Betita-Martinez-Today_200The daughter of a Mexican immigrant, Manuel Guillermo Martinez, who arrived in the United States in 1917 with only $10 in his pocket and rose to be professor of Spanish literature at Georgetown University, Elizabeth Martinez grew up in a bi-cultural home in suburban Maryland. Her mother, of Scottish-Irish background, was also a school teacher and social activist. In 1946, Betita graduated from Swarthmore College with a B.A. in history and literature. In 1947 she began working for the United Nations, first as a translator and later (1948 to 1954) as a researcher and office administrator.

After a short stint with the Museum of Modern Art’s Photography Department (1957-1958,) she began to work as a full time editor for Simon & Schuster (1964-1967) and later became the Books and Art Editor for The Nation. With the advent of the African American civil rights movement, Elizabeth became active in the New York office of the Student Non-Violent Coordinating Committee in 1964. She was one of the few non-Blacks in a position of responsibility in that militant organization. She was active with SNCC traveling on organizational trips throughout the United States until 1967 when she became aware of the incipient Chicano civil rights movement.

In 1968, she decided to channel her passion for justice into the Chicano Movement and founded El Grito Del Norte, a Chicano monthly community newspaper with headquarters in EspaZola, New Mexico. She was active as a participant and reporter on many Chicano political events and issues throughout the heyday of the Chicano civil rights movement. She was active in the 1969 Denver Youth Conference, the 1970 Chicano Moratorium and the 1972 La Raza Unida National Convention. In 1973, she founded the Chicano Communications Center, an activist center which employed photography, theater and other media to educate Chicanos on their history and the social issues of the day. She directed the center until 1976.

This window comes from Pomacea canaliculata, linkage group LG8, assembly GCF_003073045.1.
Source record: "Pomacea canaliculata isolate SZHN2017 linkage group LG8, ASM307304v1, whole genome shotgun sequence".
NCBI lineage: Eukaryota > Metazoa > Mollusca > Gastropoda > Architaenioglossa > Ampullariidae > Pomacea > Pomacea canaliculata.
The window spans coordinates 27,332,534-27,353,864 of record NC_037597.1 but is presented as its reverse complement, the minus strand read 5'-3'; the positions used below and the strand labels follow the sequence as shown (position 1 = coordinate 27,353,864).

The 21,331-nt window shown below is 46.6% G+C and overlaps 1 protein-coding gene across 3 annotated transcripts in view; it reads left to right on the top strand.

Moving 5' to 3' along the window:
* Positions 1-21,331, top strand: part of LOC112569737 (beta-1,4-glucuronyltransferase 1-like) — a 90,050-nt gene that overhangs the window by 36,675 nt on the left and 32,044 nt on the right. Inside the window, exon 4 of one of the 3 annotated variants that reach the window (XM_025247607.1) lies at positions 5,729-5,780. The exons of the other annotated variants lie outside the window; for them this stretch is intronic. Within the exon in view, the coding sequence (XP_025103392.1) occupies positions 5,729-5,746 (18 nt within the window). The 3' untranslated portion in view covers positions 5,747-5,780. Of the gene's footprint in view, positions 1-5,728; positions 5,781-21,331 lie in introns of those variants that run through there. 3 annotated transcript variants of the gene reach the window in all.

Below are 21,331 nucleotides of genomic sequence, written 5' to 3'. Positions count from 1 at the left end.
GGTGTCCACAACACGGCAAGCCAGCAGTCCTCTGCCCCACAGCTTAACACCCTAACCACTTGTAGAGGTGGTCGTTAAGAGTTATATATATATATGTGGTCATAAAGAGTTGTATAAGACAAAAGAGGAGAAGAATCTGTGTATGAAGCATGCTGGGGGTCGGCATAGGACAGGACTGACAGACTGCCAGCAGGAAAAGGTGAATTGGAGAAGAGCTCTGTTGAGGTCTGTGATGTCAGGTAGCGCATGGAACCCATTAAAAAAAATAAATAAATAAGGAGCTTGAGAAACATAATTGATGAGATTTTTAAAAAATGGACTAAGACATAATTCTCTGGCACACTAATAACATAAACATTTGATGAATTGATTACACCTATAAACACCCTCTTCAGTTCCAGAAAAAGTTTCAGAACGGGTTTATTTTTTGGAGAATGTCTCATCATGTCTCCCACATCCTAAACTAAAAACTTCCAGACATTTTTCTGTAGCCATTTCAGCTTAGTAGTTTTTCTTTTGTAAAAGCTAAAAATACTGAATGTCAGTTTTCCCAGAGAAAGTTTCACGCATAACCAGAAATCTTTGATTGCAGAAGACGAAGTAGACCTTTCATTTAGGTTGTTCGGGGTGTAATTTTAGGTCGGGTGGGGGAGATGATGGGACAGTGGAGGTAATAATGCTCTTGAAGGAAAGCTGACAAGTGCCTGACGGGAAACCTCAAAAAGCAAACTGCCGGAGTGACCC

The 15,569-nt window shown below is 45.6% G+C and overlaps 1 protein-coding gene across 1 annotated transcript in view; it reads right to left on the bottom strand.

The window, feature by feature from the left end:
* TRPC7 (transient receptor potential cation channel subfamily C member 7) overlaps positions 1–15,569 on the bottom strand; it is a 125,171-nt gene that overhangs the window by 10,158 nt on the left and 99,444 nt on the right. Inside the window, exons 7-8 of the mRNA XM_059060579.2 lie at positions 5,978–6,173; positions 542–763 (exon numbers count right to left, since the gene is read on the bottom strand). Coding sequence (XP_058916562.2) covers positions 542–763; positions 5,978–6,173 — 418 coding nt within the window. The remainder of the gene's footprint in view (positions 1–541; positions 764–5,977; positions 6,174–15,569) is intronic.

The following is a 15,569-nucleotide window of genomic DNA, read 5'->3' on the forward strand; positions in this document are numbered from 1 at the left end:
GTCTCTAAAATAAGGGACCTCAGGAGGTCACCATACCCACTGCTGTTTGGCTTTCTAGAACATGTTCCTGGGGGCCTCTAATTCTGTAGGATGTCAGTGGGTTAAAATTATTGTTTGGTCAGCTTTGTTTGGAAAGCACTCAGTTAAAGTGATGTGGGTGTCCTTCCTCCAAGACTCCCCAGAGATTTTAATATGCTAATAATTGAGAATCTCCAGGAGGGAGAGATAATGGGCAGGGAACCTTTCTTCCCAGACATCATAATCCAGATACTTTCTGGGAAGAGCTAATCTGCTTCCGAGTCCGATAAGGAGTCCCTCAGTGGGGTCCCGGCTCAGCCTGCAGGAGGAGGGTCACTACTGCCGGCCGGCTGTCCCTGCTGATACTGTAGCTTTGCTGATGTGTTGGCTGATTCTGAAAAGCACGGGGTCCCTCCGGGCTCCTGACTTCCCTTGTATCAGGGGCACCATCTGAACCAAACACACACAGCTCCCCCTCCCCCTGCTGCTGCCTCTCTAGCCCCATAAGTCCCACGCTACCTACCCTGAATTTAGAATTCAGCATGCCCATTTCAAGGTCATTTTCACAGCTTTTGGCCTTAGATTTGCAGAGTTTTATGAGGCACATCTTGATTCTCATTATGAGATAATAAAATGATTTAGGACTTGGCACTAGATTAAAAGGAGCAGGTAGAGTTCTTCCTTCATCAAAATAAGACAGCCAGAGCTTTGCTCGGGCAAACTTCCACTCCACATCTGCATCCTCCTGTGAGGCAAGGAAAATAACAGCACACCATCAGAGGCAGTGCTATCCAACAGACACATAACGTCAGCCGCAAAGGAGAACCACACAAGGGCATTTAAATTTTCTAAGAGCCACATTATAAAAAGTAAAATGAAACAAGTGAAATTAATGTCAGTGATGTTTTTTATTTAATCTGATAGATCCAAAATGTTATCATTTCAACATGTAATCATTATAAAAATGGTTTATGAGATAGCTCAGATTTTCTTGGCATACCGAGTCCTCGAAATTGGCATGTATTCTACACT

By 1982, she had moved from New Mexico to San Francisco where she became Program Director for Global Options, a research and advocacy center for labor and social issues. In 1990 she was adjunct professor in Ethnic Studies and Women’s Studies at California State University at Hayward and at Sonoma State University. Throughout her active career as a social justice advocate, she has lectured on issues of Chicano Studies, Latina women, multi-culturalism at more than 300 colleges and universities.

In 1997, she co-founded the San Francisco-based Institute for Multi-Racial Justice, a resource center to help build alliances and break down divisions among people of color. She was been editor of the Shades of Power, the newsletter of the Institute and of War Times, a national anti-war newspaper. She was nominated for a Nobel Peace prize in 2005 and her numerous awards for her activism include the Ruben Salazar Award of Inner City Struggle, the Frida Kahlo Award from the Chicano/Latino Research Center at the University of California at Santa Cruz and the Charlotta Bass Award for Activist Journalism. Among her many books are Letters from Mississippi (1965), 500 Years of Chicano History (1975), De Colores Means All of Us (1998) and most recently, 500 Years of Chicana Women’s History (2008).